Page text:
The 1728 Copenhagen Fire, where every 4th building went up in flames, became the catalyst that spurred the formation of Copenhagen Fire Insurance, known today as Tryg Forsikring (Safe Insurance). In 1991, the insurance company, originally founded by a group of Copenhagen citizens, established TrygFonden; a foundation designated to promote public safety, both locally and nationally in the country of Denmark. They have since implemented a number of safety initiatives through their own research and engagement with multiple partners that provide valuable experience and relevant competencies, to fulfill their principal mission of saving lives, minimizing human suffering and enhancing people’s everyday lives.

Background for the Danish school project

In 2005, TrygFonden initiated, developed and launched a project distributing free CPR training kits to all Danish 7th Grade school children. With their strong focus on CPR training and already engaged in a number of community CPR programs, the TrygFonden foundation considered this school project an excellent opportunity to further widen the scope of CPR competence among the lay public. TrygFonden funded the 35,000 personal training kits (Mini Anne / CPRAnytime with an instructional DVD) that were needed to facilitate CPR training for all Danish 12-14 year olds at 806 different primary schools.


Learning CPR

The training sessions took place in the students’ class rooms during school hours and were facilitated by PE teachers. After the training, the students were encouraged to take their kits home so that they could also be used by family members and friends. In addition to providing and distributing the personal training kits, the Communication Manager of TrygFonden, Trine Heidemann took on the responsibility of organizing the actual school project itself. Recognizing the potential of disseminating CPR in the population through the school curriculum, Trine Heidemann approached the Danish Minister of Health to request that CPR training be made mandatory. TrygFonden would further commit to free distribution of MiniAnne / CPRAnytime kits to future 7th grade school children.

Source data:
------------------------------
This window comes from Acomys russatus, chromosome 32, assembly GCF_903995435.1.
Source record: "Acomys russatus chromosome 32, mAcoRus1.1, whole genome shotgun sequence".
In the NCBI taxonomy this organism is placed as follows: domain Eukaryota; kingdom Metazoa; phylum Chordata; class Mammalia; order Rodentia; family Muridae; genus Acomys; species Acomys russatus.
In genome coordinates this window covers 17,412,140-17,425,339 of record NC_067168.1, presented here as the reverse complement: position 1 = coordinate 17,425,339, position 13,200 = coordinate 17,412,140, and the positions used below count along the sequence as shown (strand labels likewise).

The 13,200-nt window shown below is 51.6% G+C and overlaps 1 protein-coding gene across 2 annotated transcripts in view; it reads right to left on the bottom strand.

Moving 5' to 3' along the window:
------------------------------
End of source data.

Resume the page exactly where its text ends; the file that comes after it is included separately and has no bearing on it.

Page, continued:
Questionnaires returned by students who had taken MiniAnne/CPR Anytime home to train family and friends indicated that one student generated on average another 2- 3 people with CPR knowledge. This ratio factored into the population count shows the kit’s potential to exponentially increase CPR competence among the general public on a national scale.

Furthermore, First Aid has in fact been integrated with the Danish Curriculum in 2006. Although CPR is not an explicit requirement in the revised schedule, many schools now facilitate CPR training and more than half of the Danish elementary schools have signed up for free training kits provided by the TrygFonden foundation. Looking ahead, Trine Heidemann said, “Next spring, we plan to evaluate the implementation of the concept with free kits. Gaining a better understanding of potential pitfalls and challenges may prove helpful in trying to include more schools in the program.”